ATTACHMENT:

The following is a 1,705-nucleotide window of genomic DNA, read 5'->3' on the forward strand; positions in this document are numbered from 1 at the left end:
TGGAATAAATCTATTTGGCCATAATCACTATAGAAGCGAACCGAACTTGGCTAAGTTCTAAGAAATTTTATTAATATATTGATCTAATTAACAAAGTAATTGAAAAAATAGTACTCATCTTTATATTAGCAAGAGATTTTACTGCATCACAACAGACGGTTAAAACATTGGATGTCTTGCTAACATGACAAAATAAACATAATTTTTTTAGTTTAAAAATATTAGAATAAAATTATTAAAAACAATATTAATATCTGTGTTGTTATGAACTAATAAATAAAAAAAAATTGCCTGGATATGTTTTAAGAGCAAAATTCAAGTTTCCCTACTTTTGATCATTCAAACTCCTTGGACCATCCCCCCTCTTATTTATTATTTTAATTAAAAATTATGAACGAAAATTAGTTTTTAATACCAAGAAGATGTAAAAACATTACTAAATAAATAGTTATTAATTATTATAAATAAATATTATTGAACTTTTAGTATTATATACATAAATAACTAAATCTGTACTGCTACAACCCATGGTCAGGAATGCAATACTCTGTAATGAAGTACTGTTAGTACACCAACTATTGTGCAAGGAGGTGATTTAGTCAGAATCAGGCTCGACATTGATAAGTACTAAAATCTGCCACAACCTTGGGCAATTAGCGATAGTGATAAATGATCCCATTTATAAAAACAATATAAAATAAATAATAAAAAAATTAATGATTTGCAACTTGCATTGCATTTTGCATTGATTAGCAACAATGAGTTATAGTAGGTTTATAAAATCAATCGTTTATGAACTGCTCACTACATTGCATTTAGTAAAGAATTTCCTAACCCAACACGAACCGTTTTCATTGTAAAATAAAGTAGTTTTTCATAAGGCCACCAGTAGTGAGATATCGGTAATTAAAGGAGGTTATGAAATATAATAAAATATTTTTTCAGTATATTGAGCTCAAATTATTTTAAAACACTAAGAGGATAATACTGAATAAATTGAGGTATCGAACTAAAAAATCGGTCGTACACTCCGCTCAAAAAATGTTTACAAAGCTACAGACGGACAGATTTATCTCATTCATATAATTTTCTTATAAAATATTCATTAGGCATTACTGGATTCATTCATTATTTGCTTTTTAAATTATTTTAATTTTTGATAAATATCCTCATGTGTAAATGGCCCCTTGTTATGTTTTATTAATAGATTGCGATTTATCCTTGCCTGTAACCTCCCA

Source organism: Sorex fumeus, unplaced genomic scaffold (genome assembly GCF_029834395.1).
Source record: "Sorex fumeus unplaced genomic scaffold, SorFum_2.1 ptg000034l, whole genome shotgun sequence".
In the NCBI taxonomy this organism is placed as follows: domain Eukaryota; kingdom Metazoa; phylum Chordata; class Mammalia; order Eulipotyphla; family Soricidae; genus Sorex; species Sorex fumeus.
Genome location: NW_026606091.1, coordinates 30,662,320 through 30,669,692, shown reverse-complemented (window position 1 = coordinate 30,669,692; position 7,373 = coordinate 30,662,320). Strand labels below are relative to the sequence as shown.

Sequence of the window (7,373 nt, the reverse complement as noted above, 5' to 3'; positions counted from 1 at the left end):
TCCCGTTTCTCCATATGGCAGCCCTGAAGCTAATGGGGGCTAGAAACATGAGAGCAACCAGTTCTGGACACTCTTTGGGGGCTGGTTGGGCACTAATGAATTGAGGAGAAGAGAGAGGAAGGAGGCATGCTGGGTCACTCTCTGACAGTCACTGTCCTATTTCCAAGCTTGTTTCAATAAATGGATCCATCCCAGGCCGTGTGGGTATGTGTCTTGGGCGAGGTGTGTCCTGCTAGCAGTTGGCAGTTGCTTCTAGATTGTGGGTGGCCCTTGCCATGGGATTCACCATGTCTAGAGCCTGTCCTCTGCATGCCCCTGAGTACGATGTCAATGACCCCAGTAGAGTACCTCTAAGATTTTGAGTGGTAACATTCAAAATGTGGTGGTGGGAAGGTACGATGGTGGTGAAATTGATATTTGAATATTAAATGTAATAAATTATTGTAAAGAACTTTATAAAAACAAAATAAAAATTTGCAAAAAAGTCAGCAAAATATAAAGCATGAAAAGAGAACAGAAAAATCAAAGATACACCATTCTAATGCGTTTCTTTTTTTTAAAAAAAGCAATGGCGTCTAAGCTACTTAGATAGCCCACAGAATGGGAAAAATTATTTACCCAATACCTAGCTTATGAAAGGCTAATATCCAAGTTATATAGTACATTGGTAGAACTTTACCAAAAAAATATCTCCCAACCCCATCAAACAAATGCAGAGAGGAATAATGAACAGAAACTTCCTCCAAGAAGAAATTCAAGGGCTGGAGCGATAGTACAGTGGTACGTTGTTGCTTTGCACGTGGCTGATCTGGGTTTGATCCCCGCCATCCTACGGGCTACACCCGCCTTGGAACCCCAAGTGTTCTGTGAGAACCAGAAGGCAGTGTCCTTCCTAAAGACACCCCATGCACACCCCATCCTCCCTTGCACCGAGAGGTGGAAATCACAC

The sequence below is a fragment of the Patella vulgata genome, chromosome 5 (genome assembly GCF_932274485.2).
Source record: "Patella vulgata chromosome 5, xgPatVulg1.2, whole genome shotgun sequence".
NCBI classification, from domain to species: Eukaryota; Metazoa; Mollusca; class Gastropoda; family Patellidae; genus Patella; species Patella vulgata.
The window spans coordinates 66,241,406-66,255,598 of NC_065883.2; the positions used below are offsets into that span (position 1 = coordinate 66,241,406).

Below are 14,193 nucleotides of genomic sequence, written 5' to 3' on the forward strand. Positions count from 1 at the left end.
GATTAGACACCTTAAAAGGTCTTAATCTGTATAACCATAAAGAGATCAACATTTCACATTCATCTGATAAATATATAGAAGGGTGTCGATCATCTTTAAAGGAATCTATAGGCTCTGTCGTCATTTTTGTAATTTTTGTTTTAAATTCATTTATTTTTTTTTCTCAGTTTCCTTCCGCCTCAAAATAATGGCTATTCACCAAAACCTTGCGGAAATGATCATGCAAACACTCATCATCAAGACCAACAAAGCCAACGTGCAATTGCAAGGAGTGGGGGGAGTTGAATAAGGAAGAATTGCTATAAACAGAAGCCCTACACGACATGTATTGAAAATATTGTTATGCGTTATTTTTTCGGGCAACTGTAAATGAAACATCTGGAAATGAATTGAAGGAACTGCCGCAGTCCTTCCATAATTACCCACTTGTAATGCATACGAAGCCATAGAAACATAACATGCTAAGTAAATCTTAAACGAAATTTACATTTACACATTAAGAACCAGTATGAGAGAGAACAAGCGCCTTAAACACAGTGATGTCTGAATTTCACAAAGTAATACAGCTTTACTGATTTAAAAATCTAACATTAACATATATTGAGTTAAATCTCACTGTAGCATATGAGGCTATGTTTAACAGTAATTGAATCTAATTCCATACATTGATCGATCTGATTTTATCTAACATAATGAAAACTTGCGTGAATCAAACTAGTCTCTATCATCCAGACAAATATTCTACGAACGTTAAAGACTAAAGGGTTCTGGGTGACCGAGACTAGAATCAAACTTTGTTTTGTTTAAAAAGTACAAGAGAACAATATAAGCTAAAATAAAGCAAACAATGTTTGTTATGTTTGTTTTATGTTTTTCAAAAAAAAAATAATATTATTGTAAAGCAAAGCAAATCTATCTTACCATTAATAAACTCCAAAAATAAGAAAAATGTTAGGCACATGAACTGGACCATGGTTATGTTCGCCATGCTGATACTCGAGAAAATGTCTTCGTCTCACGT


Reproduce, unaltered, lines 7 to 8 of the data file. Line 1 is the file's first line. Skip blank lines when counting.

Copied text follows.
Sequence of the window (7,373 nt, the reverse complement as noted above, 5' to 3'; positions counted from 1 at the left end):
TCCCGTTTCTCCATATGGCAGCCCTGAAGCTAATGGGGGCTAGAAACATGAGAGCAACCAGTTCTGGACACTCTTTGGGGGCTGGTTGGGCACTAATGAATTGAGGAGAAGAGAGAGGAAGGAGGCATGCTGGGTCACTCTCTGACAGTCACTGTCCTATTTCCAAGCTTGTTTCAATAAATGGATCCATCCCAGGCCGTGTGGGTATGTGTCTTGGGCGAGGTGTGTCCTGCTAGCAGTTGGCAGTTGCTTCTAGATTGTGGGTGGCCCTTGCCATGGGATTCACCATGTCTAGAGCCTGTCCTCTGCATGCCCCTGAGTACGATGTCAATGACCCCAGTAGAGTACCTCTAAGATTTTGAGTGGTAACATTCAAAATGTGGTGGTGGGAAGGTACGATGGTGGTGAAATTGATATTTGAATATTAAATGTAATAAATTATTGTAAAGAACTTTATAAAAACAAAATAAAAATTTGCAAAAAAGTCAGCAAAATATAAAGCATGAAAAGAGAACAGAAAAATCAAAGATACACCATTCTAATGCGTTTCTTTTTTTTAAAAAAAGCAATGGCGTCTAAGCTACTTAGATAGCCCACAGAATGGGAAAAATTATTTACCCAATACCTAGCTTATGAAAGGCTAATATCCAAGTTATATAGTACATTGGTAGAACTTTACCAAAAAAATATCTCCCAACCCCATCAAACAAATGCAGAGAGGAATAATGAACAGAAACTTCCTCCAAGAAGAAATTCAAGGGCTGGAGCGATAGTACAGTGGTACGTTGTTGCTTTGCACGTGGCTGATCTGGGTTTGATCCCCGCCATCCTACGGGCTACACCCGCCTTGGAACCCCAAGTGTTCTGTGAGAACCAGAAGGCAGTGTCCTTCCTAAAGACACCCCATGCACACCCCATCCTCCCTTGCACCGAGAGGTGGAAATCACAC